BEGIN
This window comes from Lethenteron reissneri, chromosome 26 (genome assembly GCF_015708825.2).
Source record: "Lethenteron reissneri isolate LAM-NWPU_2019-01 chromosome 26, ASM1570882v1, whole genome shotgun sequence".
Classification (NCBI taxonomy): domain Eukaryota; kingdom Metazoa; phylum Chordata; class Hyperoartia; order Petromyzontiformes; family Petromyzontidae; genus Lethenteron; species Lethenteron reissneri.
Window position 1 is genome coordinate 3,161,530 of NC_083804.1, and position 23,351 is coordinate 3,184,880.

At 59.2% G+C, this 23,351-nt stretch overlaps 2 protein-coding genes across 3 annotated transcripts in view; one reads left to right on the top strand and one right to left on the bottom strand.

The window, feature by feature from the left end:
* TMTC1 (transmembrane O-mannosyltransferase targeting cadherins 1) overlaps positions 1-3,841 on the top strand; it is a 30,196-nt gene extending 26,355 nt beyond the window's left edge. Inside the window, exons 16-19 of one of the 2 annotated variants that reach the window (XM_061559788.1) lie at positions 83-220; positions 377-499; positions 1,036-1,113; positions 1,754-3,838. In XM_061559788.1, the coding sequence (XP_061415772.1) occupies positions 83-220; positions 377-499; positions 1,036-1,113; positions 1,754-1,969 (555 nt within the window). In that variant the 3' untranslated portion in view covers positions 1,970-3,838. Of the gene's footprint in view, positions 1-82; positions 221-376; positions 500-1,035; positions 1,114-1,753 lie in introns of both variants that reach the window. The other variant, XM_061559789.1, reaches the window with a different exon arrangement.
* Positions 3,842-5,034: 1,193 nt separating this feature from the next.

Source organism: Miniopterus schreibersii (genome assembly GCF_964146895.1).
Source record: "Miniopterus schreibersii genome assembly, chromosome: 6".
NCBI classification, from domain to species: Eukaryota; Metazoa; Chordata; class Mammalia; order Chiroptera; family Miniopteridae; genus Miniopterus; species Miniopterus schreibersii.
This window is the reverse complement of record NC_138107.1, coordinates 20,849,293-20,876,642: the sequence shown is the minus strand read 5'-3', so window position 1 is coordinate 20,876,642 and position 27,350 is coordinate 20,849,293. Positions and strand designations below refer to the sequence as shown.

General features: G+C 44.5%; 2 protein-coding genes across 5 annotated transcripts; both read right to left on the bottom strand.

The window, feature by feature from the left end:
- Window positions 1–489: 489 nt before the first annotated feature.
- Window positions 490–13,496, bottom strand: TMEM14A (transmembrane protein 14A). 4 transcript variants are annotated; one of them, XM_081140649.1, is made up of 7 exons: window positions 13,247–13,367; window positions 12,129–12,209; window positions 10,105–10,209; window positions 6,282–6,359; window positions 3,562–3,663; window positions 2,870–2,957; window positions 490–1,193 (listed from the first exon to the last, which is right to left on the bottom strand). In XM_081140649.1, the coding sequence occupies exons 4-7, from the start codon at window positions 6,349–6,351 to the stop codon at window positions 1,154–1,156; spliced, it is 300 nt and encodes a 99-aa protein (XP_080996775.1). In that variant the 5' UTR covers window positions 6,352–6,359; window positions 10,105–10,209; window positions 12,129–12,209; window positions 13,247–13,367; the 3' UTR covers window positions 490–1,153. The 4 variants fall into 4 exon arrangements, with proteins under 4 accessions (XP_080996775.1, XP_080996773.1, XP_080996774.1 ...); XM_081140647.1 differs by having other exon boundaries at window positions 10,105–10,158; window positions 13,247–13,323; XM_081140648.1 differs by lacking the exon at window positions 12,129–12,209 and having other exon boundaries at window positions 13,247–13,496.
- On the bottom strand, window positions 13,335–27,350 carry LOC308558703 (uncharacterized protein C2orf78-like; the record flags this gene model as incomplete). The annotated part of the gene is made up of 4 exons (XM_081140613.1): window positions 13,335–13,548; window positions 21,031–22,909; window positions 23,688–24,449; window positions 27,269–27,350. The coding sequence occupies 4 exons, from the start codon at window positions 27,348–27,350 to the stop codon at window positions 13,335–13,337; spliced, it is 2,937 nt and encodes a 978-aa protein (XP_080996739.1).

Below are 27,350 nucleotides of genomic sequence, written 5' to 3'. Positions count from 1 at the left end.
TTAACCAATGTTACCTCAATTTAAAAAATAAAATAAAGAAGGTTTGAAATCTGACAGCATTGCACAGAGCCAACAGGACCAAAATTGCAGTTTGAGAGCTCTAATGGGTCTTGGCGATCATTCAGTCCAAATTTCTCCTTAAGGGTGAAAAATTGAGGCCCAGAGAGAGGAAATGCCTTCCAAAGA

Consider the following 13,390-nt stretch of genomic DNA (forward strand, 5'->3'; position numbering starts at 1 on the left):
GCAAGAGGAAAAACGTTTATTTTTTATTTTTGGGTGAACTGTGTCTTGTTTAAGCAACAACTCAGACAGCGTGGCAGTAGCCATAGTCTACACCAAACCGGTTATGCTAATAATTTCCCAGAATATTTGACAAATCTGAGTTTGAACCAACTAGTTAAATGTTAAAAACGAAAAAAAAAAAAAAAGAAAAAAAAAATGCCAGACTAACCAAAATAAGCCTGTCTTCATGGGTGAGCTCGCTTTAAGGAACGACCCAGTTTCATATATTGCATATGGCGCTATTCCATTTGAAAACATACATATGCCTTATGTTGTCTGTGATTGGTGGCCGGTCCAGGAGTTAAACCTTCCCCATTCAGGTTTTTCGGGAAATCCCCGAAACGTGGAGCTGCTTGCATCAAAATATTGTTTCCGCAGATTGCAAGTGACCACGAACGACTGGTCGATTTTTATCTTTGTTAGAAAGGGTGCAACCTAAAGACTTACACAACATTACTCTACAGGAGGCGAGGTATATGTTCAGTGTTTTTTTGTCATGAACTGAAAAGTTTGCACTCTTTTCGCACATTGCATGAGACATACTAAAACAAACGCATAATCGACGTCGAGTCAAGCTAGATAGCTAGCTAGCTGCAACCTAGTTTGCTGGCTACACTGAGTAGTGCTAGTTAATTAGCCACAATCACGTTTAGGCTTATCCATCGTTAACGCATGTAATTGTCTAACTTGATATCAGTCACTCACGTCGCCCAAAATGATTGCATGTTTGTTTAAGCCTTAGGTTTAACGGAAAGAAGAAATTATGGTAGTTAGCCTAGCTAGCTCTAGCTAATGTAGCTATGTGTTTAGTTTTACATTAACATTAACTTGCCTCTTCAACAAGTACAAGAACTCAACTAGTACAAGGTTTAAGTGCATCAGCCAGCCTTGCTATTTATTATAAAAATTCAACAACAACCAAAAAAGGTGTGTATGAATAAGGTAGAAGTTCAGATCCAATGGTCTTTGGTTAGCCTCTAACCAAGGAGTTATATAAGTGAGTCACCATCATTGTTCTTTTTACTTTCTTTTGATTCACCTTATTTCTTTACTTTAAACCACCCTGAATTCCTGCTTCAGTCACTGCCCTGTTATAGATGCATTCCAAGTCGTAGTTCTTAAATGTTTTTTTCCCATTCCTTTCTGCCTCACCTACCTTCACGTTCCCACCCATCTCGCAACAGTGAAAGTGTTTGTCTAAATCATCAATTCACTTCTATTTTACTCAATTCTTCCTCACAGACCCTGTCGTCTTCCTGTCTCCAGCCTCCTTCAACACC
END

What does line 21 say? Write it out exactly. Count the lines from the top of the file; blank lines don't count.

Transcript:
GCAAGAGGAAAAACGTTTATTTTTTATTTTTGGGTGAACTGTGTCTTGTTTAAGCAACAACTCAGACAGCGTGGCAGTAGCCATAGTCTACACCAAACCGGTTATGCTAATAATTTCCCAGAATATTTGACAAATCTGAGTTTGAACCAACTAGTTAAATGTTAAAAACGAAAAAAAAAAAAAAAGAAAAAAAAAATGCCAGACTAACCAAAATAAGCCTGTCTTCATGGGTGAGCTCGCTTTAAGGAACGACCCAGTTTCATATATTGCATATGGCGCTATTCCATTTGAAAACATACATATGCCTTATGTTGTCTGTGATTGGTGGCCGGTCCAGGAGTTAAACCTTCCCCATTCAGGTTTTTCGGGAAATCCCCGAAACGTGGAGCTGCTTGCATCAAAATATTGTTTCCGCAGATTGCAAGTGACCACGAACGACTGGTCGATTTTTATCTTTGTTAGAAAGGGTGCAACCTAAAGACTTACACAACATTACTCTACAGGAGGCGAGGTATATGTTCAGTGTTTTTTTGTCATGAACTGAAAAGTTTGCACTCTTTTCGCACATTGCATGAGACATACTAAAACAAACGCATAATCGACGTCGAGTCAAGCTAGATAGCTAGCTAGCTGCAACCTAGTTTGCTGGCTACACTGAGTAGTGCTAGTTAATTAGCCACAATCACGTTTAGGCTTATCCATCGTTAACGCATGTAATTGTCTAACTTGATATCAGTCACTCACGTCGCCCAAAATGATTGCATGTTTGTTTAAGCCTTAGGTTTAACGGAAAGAAGAAATTATGGTAGTTAGCCTAGCTAGCTCTAGCTAATGTAGCTATGTGTTTAGTTTTACATTAACATTAACTTGCCTCTTCAACAAGTACAAGAACTCAACTAGTACAAGGTTTAAGTGCATCAGCCAGCCTTGCTATTTATTATAAAAATTCAACAACAACCAAAAAAGGTGTGTATGAATAAGGTAGAAGTTCAGATCCAATGGTCTTTGGTTAGCCTCTAACCAAGGAGTTATATAAGTGAGTCACCATCATTGTTCTTTTTACTTTCTTTTGATTCACCTTATTTCTTTACTTTAAACCACCCTGAATTCCTGCTTCAGTCACTGCCCTGTTATAGATGCATTCCAAGTCGTAGTTCTTAAATGTTTTTTTCCCATTCCTTTCTGCCTCACCTACCTTCACGTTCCCACCCATCTCGCAACAGTGAAAGTGTTTGTCTAAATCATCAATTCACTTCTATTTTACTCAATTCTTCCTCACAGACCCTGTCGTCTTCCTGTCTCCAGCCTCCTTCAACACC